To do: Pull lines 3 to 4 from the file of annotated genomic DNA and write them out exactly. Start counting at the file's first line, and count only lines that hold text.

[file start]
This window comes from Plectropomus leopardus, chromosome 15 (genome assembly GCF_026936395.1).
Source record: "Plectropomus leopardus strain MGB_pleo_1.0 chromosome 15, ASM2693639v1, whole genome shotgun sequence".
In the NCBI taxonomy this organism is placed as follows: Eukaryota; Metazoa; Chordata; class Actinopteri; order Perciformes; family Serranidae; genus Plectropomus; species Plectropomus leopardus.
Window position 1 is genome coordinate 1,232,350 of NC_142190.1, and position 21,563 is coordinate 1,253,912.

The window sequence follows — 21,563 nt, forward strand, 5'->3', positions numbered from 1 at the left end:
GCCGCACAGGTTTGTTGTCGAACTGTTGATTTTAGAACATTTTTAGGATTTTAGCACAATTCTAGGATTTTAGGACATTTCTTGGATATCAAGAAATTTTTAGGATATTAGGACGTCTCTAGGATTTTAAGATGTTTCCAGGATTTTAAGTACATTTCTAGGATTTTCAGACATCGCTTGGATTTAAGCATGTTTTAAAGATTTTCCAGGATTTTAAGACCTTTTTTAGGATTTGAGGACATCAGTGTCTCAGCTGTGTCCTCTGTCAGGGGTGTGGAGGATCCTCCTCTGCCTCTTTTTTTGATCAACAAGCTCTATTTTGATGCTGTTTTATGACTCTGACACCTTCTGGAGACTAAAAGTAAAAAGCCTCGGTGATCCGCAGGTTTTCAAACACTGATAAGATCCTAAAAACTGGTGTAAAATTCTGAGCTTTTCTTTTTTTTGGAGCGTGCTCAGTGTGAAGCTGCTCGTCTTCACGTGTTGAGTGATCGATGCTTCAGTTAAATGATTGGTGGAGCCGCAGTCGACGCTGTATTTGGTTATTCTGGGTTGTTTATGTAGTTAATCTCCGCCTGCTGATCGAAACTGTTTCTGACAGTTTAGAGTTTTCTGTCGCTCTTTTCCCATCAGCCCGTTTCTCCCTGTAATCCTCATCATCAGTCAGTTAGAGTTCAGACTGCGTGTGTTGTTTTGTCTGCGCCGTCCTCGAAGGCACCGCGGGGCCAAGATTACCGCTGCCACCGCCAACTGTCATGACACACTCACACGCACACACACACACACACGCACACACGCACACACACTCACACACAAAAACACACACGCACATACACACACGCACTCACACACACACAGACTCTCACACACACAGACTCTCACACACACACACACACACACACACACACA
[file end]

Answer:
In the NCBI taxonomy this organism is placed as follows: Eukaryota; Metazoa; Chordata; class Actinopteri; order Perciformes; family Serranidae; genus Plectropomus; species Plectropomus leopardus.
Window position 1 is genome coordinate 1,232,350 of NC_142190.1, and position 21,563 is coordinate 1,253,912.